- Bernard Cornwell's Sharpe's Tiger is a fictionalised account of the Battle of Seringapatam. It concentrates on the exploits of the fictional character of Richard Sharpe, and the historic Arthur Wellesley, later the Duke of Wellington.
- Wilkie Collins' The Moonstone includes a prologue that takes place during the battle of Srirangapatna, entitled "The Storming of Seringapatam (1799)," during which a British officer steals a sacred Hindu diamond that becomes the mystery at the centre of the novel.
- John Forster mentions in "The Life of Charles Dickens" that in a childhood playground of C.D., "he had been... delivered from the dungeons of Seringapatam, an immense pile ('of haycock'), by the victorious British ('boy next door and his two cousins')..." See pg. 10 of the Everyman edition published in 1969. First published: London; Chapman and Hall, 1872-1874 in 3 volumes.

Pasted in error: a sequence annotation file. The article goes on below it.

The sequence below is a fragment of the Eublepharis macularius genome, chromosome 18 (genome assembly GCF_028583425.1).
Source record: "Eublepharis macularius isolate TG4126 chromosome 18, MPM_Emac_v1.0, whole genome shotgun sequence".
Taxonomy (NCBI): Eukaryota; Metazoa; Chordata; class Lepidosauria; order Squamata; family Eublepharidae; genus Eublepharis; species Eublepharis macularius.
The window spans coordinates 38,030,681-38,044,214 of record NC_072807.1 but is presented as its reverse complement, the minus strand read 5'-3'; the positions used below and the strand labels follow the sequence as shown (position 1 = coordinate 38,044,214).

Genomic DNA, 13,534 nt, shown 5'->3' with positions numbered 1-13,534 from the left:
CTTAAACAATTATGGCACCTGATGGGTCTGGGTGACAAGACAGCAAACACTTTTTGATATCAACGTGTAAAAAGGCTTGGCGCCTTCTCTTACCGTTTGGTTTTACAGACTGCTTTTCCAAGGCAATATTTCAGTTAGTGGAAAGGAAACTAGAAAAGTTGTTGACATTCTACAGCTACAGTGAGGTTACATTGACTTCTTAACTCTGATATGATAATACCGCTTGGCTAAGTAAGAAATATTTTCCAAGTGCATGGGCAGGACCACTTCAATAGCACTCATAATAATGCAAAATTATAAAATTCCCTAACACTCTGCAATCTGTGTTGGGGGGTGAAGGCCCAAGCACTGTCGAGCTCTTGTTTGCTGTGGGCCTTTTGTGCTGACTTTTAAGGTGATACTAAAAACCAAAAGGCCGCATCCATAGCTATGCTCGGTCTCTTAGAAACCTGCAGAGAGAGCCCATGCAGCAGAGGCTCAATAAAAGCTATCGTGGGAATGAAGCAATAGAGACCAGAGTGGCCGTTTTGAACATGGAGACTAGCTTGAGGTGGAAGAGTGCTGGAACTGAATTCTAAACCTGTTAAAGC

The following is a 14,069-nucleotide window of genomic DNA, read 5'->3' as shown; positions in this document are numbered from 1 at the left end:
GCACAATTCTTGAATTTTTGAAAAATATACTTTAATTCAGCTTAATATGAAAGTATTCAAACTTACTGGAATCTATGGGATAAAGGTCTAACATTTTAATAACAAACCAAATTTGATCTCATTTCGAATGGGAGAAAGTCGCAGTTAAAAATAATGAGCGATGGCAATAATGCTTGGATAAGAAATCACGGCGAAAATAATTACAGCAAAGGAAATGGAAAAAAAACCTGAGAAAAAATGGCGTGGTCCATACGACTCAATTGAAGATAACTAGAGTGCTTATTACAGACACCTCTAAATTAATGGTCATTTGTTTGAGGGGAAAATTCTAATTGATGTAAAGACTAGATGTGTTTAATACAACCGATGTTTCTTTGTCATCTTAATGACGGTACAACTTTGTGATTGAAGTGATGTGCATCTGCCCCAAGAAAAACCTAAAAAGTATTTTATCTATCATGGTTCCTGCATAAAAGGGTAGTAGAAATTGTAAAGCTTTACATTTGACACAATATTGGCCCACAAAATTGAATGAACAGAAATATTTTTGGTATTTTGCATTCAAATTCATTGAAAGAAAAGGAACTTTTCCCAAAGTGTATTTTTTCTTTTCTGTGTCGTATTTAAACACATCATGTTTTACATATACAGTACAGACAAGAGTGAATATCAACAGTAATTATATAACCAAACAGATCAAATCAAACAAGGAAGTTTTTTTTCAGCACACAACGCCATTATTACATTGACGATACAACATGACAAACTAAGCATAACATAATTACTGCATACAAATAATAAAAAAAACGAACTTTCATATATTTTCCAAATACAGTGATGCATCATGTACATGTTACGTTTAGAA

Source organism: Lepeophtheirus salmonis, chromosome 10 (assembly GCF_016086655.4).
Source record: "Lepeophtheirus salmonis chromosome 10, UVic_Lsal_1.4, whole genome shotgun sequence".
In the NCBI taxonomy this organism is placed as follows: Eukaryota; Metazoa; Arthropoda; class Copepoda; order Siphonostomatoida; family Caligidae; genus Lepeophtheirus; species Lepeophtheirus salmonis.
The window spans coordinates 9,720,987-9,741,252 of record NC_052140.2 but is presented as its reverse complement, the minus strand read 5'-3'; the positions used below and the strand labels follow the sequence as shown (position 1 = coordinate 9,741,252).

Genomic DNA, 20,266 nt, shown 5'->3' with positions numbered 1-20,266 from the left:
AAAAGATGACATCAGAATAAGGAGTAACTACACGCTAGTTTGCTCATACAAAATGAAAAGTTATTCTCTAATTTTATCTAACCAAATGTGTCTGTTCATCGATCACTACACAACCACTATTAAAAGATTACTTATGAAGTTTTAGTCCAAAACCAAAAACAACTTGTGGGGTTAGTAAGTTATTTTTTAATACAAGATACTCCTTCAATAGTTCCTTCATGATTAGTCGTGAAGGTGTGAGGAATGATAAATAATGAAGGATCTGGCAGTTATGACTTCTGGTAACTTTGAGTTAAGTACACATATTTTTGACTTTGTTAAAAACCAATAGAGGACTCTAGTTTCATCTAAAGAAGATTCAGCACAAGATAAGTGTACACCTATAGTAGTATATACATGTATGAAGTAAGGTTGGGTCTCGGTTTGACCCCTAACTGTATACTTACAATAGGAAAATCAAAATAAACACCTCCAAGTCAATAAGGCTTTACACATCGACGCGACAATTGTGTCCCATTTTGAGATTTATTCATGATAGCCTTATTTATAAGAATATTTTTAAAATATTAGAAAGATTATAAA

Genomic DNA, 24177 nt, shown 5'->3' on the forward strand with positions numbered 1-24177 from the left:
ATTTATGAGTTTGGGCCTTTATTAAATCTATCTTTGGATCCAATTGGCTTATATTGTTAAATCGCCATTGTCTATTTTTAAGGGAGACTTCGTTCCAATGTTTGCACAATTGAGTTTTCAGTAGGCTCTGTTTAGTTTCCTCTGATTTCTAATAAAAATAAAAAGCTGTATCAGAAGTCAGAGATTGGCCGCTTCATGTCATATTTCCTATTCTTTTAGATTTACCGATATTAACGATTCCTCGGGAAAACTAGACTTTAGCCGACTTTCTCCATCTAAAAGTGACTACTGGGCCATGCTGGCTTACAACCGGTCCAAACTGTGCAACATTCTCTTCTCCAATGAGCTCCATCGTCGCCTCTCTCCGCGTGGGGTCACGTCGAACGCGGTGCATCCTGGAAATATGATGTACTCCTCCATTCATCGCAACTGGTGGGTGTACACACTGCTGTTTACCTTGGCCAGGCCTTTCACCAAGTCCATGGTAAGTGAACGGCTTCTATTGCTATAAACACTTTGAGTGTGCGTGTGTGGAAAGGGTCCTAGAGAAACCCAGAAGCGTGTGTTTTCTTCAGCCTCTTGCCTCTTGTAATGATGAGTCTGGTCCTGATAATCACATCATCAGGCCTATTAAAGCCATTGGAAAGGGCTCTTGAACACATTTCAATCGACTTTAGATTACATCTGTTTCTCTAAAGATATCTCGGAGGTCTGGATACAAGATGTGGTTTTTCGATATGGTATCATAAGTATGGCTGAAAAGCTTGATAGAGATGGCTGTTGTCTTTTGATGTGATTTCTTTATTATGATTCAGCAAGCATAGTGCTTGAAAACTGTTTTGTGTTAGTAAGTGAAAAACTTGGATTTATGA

- "Census of India 2001: Data from the 2001 Census, including cities, villages and towns (Provisional)". Census Commission of India. Archived from the original on 2004-06-16. Retrieved 2008-11-01.
- The fall of Srirangapattana to the Wodeyar dynasty in 1614 is much celebrated in local ballad and legend, one of which concerns a curse put upon the Wodeyars by Alamelamma, the lamenting wife of the defeated Vijayanagar viceroy. In fulfillment of that curse, no ruling Maharaja of Mysore has ever had children; the succession has inevitably devolved upon brothers, nephews or adopted heirs, or on children born to the Maharaja before his accession, but never has a child been born to a ruling Maharaja.
- Exhibition at the Metropolitan Museum of Art, New York.
- "Introduction". Seringapatam 1799. Macquarie University. Retrieved 11 January 2011.
- "General Information".
- Sharpe's Tiger page from Cornwell's website
- Project Gutenberg page for The Moonstone
|Wikimedia Commons has media related to Srirangapatna.|
- srirangapatna.co.in Portal on Srirangapatna.
- Srirangam Temple - Tamilnadu
- Srirangapatna - Mysore
- Page on Srirangapatna at Kamat.com
- "The Tiger and the Thistle"